Are prison inmates allowed to sleep in?

I’m pretty sure the answer is no. But that got me wondering…why?

Googling daily routines in prison, it seems that inmates are required to get up very early in the morning (some cites list it as 4 am for some prisons!), and there is a set daily routine, even for those in lockdown (23 hours a day in cell).

Here is a cite:

Of course, for those with jobs it makes sense go make them get up and go to work, but what’s the point for those who will just spend all day sitting in their cells?

On what legal grounds can the prison force inmates to get up at dawn, if they’re prefer to sleep in? Of course I understand that you lose most of your legal rights in prison, but again, if you’re just confined to your cell all day anyway, isn’t it a little cruel to force them to get up that early - for nothing?

I’m not sure why it’s such an early schedule, but it makes sense to have a rigid schedule when you consider the large population of most prisons. For instance, when you have that many people who have to go to chow under the supervision of guards, well, you can’t just have someone sleeping in until 9 or 10 and then wanting breakfast. I imagine it would also help make prisoners more docile in that they supposedly don’t have control over any aspect of their lives.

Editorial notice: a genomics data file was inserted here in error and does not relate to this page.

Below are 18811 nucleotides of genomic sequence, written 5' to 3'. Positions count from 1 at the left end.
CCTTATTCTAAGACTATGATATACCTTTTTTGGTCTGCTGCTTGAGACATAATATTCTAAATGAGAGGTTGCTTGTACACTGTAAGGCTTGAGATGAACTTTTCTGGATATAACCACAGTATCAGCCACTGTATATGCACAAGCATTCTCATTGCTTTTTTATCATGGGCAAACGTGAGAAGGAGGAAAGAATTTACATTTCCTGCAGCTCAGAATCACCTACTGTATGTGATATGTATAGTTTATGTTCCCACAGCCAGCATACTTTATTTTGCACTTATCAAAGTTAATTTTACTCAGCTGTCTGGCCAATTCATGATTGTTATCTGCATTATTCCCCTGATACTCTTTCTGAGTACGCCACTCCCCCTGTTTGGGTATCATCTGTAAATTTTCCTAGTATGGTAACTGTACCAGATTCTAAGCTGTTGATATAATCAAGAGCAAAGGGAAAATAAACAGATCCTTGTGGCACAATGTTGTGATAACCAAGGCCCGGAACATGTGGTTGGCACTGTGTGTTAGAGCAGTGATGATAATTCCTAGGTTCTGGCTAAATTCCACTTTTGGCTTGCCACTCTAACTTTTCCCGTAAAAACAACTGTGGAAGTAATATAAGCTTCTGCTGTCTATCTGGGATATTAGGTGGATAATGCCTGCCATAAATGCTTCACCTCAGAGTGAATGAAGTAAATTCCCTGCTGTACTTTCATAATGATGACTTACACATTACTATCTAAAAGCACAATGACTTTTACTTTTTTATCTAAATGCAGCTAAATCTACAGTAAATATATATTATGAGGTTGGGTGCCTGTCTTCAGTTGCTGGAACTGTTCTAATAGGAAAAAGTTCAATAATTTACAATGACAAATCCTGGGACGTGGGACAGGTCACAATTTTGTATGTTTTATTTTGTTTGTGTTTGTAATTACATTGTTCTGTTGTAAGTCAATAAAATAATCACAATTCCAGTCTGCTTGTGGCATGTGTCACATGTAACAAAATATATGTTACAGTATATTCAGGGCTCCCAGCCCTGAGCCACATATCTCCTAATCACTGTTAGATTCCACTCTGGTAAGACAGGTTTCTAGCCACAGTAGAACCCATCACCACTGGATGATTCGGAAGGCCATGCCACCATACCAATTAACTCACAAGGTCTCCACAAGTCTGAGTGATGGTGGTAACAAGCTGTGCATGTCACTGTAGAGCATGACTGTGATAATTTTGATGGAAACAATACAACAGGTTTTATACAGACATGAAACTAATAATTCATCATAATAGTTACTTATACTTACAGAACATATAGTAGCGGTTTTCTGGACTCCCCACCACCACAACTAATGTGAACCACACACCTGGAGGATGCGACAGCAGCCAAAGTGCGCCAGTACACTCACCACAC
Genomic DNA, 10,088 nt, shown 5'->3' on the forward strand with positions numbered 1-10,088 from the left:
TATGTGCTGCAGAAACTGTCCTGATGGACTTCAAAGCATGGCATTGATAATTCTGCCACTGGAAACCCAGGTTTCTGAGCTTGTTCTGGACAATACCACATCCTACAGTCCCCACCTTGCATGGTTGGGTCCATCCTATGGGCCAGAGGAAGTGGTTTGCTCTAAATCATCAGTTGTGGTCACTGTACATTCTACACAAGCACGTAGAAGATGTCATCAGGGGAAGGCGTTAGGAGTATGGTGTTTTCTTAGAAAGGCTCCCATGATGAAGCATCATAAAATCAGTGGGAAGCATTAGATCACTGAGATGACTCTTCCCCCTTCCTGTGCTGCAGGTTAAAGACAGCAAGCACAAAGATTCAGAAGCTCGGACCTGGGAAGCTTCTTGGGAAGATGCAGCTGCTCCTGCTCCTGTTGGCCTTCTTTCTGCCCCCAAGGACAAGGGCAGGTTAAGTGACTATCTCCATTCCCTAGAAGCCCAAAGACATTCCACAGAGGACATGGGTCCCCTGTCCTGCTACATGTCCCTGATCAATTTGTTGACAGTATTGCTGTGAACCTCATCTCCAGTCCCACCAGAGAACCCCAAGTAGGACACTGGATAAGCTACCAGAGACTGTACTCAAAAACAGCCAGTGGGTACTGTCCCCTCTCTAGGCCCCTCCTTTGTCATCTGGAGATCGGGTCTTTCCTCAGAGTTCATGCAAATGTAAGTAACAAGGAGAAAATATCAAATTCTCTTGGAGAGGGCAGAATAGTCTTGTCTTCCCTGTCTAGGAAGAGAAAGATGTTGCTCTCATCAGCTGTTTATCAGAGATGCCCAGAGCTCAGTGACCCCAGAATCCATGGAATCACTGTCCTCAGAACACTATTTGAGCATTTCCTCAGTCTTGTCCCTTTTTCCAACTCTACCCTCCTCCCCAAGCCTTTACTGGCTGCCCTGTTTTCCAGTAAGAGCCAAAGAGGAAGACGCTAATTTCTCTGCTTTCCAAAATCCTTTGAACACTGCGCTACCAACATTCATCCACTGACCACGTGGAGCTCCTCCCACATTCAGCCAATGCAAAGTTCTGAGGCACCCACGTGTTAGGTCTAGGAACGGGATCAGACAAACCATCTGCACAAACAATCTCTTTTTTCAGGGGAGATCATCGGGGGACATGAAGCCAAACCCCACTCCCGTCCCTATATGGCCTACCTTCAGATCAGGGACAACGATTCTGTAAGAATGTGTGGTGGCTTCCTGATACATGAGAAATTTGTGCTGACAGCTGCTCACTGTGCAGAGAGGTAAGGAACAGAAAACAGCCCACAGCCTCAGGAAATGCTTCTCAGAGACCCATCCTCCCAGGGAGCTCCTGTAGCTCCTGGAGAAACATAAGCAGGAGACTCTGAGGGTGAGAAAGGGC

Good points.

I guess I am thinking mainly of the inmates who are confined to their cells 23 hours a day. They don’t go to the messhall, or to work or anything else except for 1 hour in the exercise pen. Like in this link:

Quote: *"A typical day at Tamms:

Inmates stay in their cell 23 hours per day. Meals are served through a “chuck hole,” or feeding slot in the perforated steel door.

Yard privileges are allowed for some inmates for an hour per day. When allowed out of their cells for yard or a shower, each Tamms inmate must back up to the door and place his hands through the feeding slot. The door is then opened, and the inmate must kneel and be shackled. Two guards then accompany the prisoner with each keeping both hands on his body. The yard consists of a 30 feet long, 15 feet wide concrete enclosure with a mesh roof that allows some sky to be seen. Inmates are always alone in the yard. There is no recreational equipment and no toilet."*

Why control when they get up? There’s nothing for them to do anyway. If they’d rather skip breakfast and sleep in, why not let them?

Do they? That link shows a set schedule, but not for the prisoners in lockdown. Other than the schedule for recreation time and eating, it doesn’t look like they get woken up at a specific time.

I doubt those in their cells for 23 hours a day would be prevented from sleeping all day. In fact, considering that one of the symptoms of cabin fever is excessive sleeping, I bet they do a whole lot of it.

Edit: Beaten to it.

During my brief prison stay, I was surprised to find that prisoners wouldn’t allow other prisoners to sleep during the day; they would kick the bunk of the prisoner trying to sleep and yell “get up and do your time” at them. Mind you, this was in a low security general population area where the prisoners were able to interact in such a manner.